Release 3.1.3: SkyView, DS9, Aladin and SAMP

For some while we’ve supported the Virtual Observatory Simple Application Messaging Protocol (SAMP) for SkyView when you are using the jar file. The idea is that you can run a command like:

java -jar skyview.jar position=3c273 survey=dss samp=true

and any SAMP-aware application will be notified about the new image. Such tools include Aladin and the popular DS9 image viewer (and many others). Using SAMP you can pop an image directly into these interfaces. However we weren’t including the SAMP library so you needed to add this into the Java class path to get this to work.

Another thing you had to worry about is that SAMP needs a running SAMP hub. The way SAMP works is that all of the coordinated tasks talk to a single hub task which relays messages as appropriate. Some tools, e.g., Aladin, start up a hub for you so that you don’t need to worry about this, but others, including DS9 do not.

We’ve added the full JSAMP 1.2 JAR (developed by Mark Taylor at Bristol University) inside the SkyView jar to version 3.1.3 of SkyView. That’s pretty much the only change to this version. This not only makes it easier to use the capability — you don’t need to link an outside JAR — it also includes the code for a SAMP hub, so you can use the SkyView jar to start one up for you.

So to push images to Aladin — or any task that starts its own hub — just start Aladin (or other task) and then run SkyView requests.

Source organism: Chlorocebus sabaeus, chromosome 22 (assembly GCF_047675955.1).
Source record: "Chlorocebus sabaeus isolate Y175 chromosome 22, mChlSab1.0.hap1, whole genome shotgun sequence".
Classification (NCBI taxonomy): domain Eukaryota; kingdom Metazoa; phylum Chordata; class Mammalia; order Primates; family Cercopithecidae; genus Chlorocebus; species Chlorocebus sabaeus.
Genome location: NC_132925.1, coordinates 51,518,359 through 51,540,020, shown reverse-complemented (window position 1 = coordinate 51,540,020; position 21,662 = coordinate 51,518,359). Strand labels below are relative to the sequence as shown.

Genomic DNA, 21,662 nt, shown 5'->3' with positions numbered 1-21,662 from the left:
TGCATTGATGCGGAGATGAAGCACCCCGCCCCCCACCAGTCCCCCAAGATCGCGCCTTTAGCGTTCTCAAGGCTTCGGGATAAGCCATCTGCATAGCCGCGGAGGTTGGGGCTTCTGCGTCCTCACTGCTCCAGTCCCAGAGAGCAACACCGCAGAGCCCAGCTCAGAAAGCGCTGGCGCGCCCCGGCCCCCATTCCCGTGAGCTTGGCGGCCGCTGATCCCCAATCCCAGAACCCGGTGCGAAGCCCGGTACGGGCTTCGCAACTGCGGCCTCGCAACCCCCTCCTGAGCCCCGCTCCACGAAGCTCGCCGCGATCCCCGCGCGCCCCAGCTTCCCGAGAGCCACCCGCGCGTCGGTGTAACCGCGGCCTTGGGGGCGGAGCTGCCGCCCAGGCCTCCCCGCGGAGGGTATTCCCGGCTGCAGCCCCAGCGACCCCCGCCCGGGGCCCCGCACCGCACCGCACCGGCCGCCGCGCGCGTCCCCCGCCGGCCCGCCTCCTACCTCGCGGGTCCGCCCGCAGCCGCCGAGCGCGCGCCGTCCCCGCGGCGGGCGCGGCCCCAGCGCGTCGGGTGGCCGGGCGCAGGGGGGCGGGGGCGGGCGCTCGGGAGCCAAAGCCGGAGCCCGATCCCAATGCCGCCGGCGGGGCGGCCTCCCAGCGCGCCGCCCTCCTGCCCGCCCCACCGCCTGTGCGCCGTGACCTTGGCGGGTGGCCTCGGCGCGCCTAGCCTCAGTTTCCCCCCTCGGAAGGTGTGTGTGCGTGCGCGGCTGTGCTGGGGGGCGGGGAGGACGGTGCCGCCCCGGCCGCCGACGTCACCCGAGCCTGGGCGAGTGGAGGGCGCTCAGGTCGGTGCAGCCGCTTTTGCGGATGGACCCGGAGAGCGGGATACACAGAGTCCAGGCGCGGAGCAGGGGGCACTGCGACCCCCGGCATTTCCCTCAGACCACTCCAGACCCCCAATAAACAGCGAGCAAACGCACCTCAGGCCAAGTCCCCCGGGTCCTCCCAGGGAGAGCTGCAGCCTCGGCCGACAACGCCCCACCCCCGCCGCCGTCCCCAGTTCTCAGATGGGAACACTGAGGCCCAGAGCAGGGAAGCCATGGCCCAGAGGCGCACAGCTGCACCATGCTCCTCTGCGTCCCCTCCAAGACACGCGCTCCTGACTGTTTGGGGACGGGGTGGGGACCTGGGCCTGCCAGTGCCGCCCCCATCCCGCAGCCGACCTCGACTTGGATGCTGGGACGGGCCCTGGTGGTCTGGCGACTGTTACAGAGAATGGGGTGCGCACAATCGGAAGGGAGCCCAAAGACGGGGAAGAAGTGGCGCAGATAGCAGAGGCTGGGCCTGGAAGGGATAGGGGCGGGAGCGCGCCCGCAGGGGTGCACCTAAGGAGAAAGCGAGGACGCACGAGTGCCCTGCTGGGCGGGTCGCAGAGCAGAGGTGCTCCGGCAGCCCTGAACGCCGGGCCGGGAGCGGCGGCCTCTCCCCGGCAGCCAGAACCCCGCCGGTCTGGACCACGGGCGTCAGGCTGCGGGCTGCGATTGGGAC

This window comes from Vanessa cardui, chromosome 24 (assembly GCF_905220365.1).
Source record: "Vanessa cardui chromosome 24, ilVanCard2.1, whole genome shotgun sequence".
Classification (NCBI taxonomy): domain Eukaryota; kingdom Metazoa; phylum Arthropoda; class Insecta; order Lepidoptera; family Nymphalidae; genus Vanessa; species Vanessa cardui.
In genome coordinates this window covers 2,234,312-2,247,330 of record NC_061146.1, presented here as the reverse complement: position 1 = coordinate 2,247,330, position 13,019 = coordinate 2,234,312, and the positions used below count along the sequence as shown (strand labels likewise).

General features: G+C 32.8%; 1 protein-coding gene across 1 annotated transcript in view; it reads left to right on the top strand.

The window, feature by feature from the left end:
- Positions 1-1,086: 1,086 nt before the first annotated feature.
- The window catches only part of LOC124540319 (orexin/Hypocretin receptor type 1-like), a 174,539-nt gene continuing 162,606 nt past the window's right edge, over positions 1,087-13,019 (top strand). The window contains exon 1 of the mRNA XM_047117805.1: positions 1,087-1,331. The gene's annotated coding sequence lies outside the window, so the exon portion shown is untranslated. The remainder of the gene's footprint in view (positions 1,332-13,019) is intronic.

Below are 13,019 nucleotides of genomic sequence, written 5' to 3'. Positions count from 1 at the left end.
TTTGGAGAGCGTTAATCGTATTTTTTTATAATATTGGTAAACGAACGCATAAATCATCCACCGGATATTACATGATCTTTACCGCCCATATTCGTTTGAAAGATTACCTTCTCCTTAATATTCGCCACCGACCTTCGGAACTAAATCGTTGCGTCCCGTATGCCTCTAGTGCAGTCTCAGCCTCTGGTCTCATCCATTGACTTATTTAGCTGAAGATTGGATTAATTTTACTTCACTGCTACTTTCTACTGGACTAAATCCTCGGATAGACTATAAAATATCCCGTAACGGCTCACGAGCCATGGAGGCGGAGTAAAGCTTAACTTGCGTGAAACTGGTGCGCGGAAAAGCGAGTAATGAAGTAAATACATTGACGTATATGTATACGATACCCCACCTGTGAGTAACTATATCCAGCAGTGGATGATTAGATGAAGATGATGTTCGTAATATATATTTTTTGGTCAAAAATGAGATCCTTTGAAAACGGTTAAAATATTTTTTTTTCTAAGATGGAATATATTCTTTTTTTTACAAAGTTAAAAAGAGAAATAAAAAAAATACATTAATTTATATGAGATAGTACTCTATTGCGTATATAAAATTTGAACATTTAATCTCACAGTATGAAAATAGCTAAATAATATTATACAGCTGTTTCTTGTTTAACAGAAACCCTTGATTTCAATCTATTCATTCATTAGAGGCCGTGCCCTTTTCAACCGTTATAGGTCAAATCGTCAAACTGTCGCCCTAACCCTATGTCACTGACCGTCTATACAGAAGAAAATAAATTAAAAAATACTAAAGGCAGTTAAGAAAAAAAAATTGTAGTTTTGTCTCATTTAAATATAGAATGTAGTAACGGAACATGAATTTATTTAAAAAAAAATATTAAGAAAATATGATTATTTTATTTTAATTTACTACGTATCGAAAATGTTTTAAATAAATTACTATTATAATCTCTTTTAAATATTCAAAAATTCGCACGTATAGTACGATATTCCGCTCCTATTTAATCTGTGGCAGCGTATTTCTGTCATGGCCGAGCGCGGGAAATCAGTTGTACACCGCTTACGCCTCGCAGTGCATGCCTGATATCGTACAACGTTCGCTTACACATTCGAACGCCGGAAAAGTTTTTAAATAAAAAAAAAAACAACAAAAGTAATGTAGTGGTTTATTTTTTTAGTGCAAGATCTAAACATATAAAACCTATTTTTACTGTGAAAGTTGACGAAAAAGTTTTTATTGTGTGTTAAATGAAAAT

E.g.,

java -jar Aladin.jar &

java -jar skyview.jar position=3c273 survey=dss
java -jar skvyiew.jar position=3c274 survey=dss
...

To send data to DS9, we add a command to start up a hub using the JSAMP code included in the SkyView jar:

java -cp skyview.jar org.astrogrid.samp.hub.Hub &
ds9 &

java -jar skyview.jar position=3c273 survey=dss
java -jar skvyiew.jar position=3c274 survey=dss
...

In both cases the generated images should magically appear in the viewing applications.

In our examples we’ve run the commands in sequence in the same shell, but you can use different windows if you prefer, but they must all be running on the same machine. You should start the Hub before you start DS9. It’s OK to use the second approach with tasks that run their own hub. Hubs’ initialization code checks to see if a hub is already running and they won’t start up if one is found.

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